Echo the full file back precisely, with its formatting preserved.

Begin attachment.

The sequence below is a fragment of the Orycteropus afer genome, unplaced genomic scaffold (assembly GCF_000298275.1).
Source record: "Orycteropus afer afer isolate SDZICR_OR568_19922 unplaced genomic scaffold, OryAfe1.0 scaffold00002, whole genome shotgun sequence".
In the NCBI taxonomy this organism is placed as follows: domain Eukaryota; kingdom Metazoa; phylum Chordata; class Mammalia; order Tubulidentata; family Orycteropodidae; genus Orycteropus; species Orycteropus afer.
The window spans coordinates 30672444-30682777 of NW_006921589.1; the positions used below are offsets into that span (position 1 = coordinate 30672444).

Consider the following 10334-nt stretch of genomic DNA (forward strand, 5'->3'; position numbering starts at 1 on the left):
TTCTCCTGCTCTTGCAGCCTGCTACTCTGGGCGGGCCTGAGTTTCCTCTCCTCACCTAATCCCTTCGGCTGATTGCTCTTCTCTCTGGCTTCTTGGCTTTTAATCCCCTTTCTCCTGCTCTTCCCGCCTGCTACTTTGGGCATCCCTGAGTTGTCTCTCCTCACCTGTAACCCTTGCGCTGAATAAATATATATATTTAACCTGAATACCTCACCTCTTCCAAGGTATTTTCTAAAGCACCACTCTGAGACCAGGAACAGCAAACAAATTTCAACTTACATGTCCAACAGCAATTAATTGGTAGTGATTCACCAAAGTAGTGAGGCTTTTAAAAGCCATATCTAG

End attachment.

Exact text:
The sequence below is a fragment of the Orycteropus afer genome, unplaced genomic scaffold (assembly GCF_000298275.1).
Source record: "Orycteropus afer afer isolate SDZICR_OR568_19922 unplaced genomic scaffold, OryAfe1.0 scaffold00002, whole genome shotgun sequence".
In the NCBI taxonomy this organism is placed as follows: domain Eukaryota; kingdom Metazoa; phylum Chordata; class Mammalia; order Tubulidentata; family Orycteropodidae; genus Orycteropus; species Orycteropus afer.
The window spans coordinates 30672444-30682777 of NW_006921589.1; the positions used below are offsets into that span (position 1 = coordinate 30672444).

Consider the following 10334-nt stretch of genomic DNA (forward strand, 5'->3'; position numbering starts at 1 on the left):
TTCTCCTGCTCTTGCAGCCTGCTACTCTGGGCGGGCCTGAGTTTCCTCTCCTCACCTAATCCCTTCGGCTGATTGCTCTTCTCTCTGGCTTCTTGGCTTTTAATCCCCTTTCTCCTGCTCTTCCCGCCTGCTACTTTGGGCATCCCTGAGTTGTCTCTCCTCACCTGTAACCCTTGCGCTGAATAAATATATATATTTAACCTGAATACCTCACCTCTTCCAAGGTATTTTCTAAAGCACCACTCTGAGACCAGGAACAGCAAACAAATTTCAACTTACATGTCCAACAGCAATTAATTGGTAGTGATTCACCAAAGTAGTGAGGCTTTTAAAAGCCATATCTAG